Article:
In 1991 DCCW set up the Orthopaedic Centre in Janakpuri, West Delhi, to provide a complete range of rehabilitation services to physically disabled children, especially those affected by polio. The services include surgery, physiotherapy, fitment of aids and appliances and vocational training, and are available under one roof and virtually free of cost to the children. To date:
• More than 9,000 surgeries have been performed
• Over 25,000 children have been fitted with aids
Polio is now on the path to eradication in India. However until 2009 India had one of the largest incidences of polio. Most of those afflicted belong to the economically weaker sections of society.Their parents lack the awareness and resources to provide the necessary treatment to their children. In order to address this desperate need, DCCW started a mobile orthopaedic programme in 1987 to carry orthopaedic services to the doorsteps of these children.
The services available at the Orthopaedic Centre include:
- Surgery: Orthopaedic surgeons on DCCW’s panel assess the children in weekly OPDs and conduct surgeries, in their fully equipped theatres. The surgeries performed include Minor, Major and Specialized surgery, in single or multiple stages.
- Pre- and post-operative care: There are separate wards for boys and girls at the Centre. Children requiring surgery are admitted into the wards for pre-surgery tests and for post-operative recovery and follow-up treatment. Surgeons conduct regular rounds of the wards to monitor their recuperation.
- In-house Workshop to manufacture Aids and Appliances: The in-house Orthotics Workshop, under the supervision of the Chief Orthotist, manufactures aids and appliances, which are supplied to the children at the Centre and to children from the camps.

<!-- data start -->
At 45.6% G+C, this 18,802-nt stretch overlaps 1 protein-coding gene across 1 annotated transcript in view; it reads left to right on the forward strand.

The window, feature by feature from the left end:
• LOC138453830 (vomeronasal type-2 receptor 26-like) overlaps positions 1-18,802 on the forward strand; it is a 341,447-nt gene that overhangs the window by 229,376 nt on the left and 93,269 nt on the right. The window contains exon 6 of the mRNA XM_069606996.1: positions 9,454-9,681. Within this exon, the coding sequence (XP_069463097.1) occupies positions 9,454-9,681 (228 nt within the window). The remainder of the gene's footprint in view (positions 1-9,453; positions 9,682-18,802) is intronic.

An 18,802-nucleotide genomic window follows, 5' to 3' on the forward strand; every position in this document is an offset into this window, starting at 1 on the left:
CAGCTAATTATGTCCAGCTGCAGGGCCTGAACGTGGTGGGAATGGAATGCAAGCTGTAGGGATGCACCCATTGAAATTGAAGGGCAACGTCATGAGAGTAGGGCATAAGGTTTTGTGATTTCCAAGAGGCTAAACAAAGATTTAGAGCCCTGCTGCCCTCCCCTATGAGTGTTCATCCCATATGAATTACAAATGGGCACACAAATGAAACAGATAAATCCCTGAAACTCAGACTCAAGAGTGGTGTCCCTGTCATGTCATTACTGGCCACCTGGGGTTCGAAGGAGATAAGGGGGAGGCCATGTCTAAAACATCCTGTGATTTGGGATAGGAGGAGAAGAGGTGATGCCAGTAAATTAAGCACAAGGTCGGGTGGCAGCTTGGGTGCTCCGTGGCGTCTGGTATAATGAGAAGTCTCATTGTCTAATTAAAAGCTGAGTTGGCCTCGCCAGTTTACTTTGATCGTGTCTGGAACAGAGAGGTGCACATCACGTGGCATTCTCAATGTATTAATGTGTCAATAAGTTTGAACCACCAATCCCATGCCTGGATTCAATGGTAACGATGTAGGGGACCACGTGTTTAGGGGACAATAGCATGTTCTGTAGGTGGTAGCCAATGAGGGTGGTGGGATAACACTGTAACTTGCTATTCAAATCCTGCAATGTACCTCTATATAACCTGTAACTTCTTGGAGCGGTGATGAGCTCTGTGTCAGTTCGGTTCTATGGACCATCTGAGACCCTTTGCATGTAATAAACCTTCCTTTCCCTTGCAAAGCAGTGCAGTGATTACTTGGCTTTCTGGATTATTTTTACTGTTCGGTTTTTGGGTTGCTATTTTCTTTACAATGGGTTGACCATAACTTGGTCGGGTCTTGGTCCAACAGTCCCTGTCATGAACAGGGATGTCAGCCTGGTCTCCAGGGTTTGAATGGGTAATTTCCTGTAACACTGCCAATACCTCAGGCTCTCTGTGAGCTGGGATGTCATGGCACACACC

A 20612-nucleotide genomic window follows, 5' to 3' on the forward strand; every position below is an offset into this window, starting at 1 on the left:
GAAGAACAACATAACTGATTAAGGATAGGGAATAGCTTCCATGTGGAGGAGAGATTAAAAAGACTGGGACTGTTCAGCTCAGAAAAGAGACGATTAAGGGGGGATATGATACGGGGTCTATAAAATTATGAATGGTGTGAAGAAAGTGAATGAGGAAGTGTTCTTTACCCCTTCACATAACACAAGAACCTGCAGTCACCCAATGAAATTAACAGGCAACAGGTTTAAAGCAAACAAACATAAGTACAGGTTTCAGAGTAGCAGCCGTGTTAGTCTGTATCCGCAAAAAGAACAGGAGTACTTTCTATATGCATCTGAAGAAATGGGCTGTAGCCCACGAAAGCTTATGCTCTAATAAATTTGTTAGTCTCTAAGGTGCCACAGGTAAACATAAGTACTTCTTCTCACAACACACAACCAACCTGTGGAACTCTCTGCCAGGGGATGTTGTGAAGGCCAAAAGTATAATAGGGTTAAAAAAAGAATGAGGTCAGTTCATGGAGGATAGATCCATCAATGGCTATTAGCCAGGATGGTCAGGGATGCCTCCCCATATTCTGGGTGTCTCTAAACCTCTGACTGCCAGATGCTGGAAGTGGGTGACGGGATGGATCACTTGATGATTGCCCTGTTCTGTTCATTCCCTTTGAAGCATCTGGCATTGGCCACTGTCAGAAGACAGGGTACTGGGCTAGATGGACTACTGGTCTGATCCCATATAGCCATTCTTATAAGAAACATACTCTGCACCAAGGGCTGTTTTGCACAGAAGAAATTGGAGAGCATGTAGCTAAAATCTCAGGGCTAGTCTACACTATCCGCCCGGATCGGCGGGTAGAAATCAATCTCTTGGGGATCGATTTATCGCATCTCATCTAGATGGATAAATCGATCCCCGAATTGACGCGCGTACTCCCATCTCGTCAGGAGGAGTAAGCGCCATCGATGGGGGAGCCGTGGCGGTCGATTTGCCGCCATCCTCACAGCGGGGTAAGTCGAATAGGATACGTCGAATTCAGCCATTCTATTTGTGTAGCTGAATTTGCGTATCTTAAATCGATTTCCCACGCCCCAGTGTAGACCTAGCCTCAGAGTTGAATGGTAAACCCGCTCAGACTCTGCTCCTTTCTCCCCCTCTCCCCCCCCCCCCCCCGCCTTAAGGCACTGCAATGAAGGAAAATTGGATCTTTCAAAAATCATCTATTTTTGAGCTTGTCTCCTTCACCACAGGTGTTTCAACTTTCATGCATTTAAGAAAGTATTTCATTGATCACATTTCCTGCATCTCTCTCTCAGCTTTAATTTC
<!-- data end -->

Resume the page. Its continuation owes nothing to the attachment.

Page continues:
- Physiotherapy and Occupational Therapy: The Physiotherapy Department attends to patients from the wards, the crèche, the vocational training unit at the Centre and the patients’ attending the OPD. Yoga is also taught to the physically challenged children in the wards and those attending the Vocational Training Programme.
In addition, the following services are provided to the children here:
- Counselling for Children: Assessment by a clinical psychologist and guidance and counselling for children at the Orthopaedic Centre waiting to be operated, are part of the preparatory procedures prior to surgery. Sex education and career counselling is also provided to older children in the wards and in Vocational Training.
- Counselling for Parents : Parent workshops are held to train, counsel and spread awareness on issues like hygiene, nutrition, importance of follow-up regimens, use of orthotic aids and appliances etc.
- Vocational Training: The final stage of the rehabilitation process at the Orthopaedic Centre is vocational training where physically challenged children are encouraged to get back onto their feet in every possible way.
It was observed that a large number of polio-affected children reporting at the OPD in the Orthopaedic Centre were from neighbouring states. So DCCW started the Outreach Programme in 1993 to extend its orthopaedic services further into the rural hinterland in the states of Haryana, Rajasthan and Uttar Pradeshwhere polio was widespread. This programme plays a significant role in delivering a package of medical and rehabilitation services to children from the most economically deprived families living in areas that have no access to the necessary health facilities.
The Outreach Programme is a two-pronged programme of Camps and Centres. Camps are conducted in collaboration with local authorities and NGOs to assess patients and organize their treatment and follow-up. Patients requiring surgery are referred to the Orthopaedic Centre. Children are measured for aids and appliances at the camps, which are then supplied to the child through the local NGO. In select areas, a centre is set up to provide continued physiotherapy and to monitor the rehabilitation requirements of old patients.
The local NGOs are responsible for mobilizing parents and children, creating awareness among the community on issues concerning childhood disability and its treatment, educating parents on their role in the care of their child and ensuring that the appropriate medical services reach the children.